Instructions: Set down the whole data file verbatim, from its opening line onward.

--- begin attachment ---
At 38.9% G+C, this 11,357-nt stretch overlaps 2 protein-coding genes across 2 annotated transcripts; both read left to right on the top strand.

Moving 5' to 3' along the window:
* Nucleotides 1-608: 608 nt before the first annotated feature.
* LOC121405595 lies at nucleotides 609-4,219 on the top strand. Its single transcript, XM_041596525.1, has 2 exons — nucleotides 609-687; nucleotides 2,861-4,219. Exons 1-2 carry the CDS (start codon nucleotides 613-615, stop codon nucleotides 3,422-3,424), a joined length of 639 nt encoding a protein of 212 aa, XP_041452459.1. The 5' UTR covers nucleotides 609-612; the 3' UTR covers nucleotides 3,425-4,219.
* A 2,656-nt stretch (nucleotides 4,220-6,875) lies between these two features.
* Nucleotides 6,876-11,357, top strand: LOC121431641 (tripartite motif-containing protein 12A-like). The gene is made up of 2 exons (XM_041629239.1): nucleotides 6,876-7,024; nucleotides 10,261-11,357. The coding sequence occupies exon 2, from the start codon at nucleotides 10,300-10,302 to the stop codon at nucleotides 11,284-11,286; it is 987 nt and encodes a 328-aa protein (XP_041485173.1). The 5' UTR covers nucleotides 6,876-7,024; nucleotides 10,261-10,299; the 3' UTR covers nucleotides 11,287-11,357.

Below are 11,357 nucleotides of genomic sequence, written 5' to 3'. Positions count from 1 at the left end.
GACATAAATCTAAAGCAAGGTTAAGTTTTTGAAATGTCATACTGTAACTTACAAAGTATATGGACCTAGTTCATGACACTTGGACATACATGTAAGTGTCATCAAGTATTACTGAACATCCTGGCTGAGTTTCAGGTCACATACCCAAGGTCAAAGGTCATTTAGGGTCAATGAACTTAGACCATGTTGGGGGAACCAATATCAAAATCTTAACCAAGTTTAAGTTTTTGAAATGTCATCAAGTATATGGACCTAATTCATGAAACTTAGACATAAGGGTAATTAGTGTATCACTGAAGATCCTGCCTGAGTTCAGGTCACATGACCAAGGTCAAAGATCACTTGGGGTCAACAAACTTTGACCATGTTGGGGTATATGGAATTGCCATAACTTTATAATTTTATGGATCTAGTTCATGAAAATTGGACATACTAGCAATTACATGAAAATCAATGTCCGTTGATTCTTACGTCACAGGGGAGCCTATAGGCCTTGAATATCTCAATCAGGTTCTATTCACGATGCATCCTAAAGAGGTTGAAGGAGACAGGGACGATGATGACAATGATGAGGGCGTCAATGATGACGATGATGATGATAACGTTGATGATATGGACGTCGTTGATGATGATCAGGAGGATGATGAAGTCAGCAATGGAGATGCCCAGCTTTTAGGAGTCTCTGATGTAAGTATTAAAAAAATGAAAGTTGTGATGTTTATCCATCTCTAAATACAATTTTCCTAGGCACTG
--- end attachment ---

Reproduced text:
At 38.9% G+C, this 11,357-nt stretch overlaps 2 protein-coding genes across 2 annotated transcripts; both read left to right on the top strand.

Moving 5' to 3' along the window:
* Nucleotides 1-608: 608 nt before the first annotated feature.
* LOC121405595 lies at nucleotides 609-4,219 on the top strand. Its single transcript, XM_041596525.1, has 2 exons — nucleotides 609-687; nucleotides 2,861-4,219. Exons 1-2 carry the CDS (start codon nucleotides 613-615, stop codon nucleotides 3,422-3,424), a joined length of 639 nt encoding a protein of 212 aa, XP_041452459.1. The 5' UTR covers nucleotides 609-612; the 3' UTR covers nucleotides 3,425-4,219.
* A 2,656-nt stretch (nucleotides 4,220-6,875) lies between these two features.
* Nucleotides 6,876-11,357, top strand: LOC121431641 (tripartite motif-containing protein 12A-like). The gene is made up of 2 exons (XM_041629239.1): nucleotides 6,876-7,024; nucleotides 10,261-11,357. The coding sequence occupies exon 2, from the start codon at nucleotides 10,300-10,302 to the stop codon at nucleotides 11,284-11,286; it is 987 nt and encodes a 328-aa protein (XP_041485173.1). The 5' UTR covers nucleotides 6,876-7,024; nucleotides 10,261-10,299; the 3' UTR covers nucleotides 11,287-11,357.

Below are 11,357 nucleotides of genomic sequence, written 5' to 3'. Positions count from 1 at the left end.
GACATAAATCTAAAGCAAGGTTAAGTTTTTGAAATGTCATACTGTAACTTACAAAGTATATGGACCTAGTTCATGACACTTGGACATACATGTAAGTGTCATCAAGTATTACTGAACATCCTGGCTGAGTTTCAGGTCACATACCCAAGGTCAAAGGTCATTTAGGGTCAATGAACTTAGACCATGTTGGGGGAACCAATATCAAAATCTTAACCAAGTTTAAGTTTTTGAAATGTCATCAAGTATATGGACCTAATTCATGAAACTTAGACATAAGGGTAATTAGTGTATCACTGAAGATCCTGCCTGAGTTCAGGTCACATGACCAAGGTCAAAGATCACTTGGGGTCAACAAACTTTGACCATGTTGGGGTATATGGAATTGCCATAACTTTATAATTTTATGGATCTAGTTCATGAAAATTGGACATACTAGCAATTACATGAAAATCAATGTCCGTTGATTCTTACGTCACAGGGGAGCCTATAGGCCTTGAATATCTCAATCAGGTTCTATTCACGATGCATCCTAAAGAGGTTGAAGGAGACAGGGACGATGATGACAATGATGAGGGCGTCAATGATGACGATGATGATGATAACGTTGATGATATGGACGTCGTTGATGATGATCAGGAGGATGATGAAGTCAGCAATGGAGATGCCCAGCTTTTAGGAGTCTCTGATGTAAGTATTAAAAAAATGAAAGTTGTGATGTTTATCCATCTCTAAATACAATTTTCCTAGGCACTG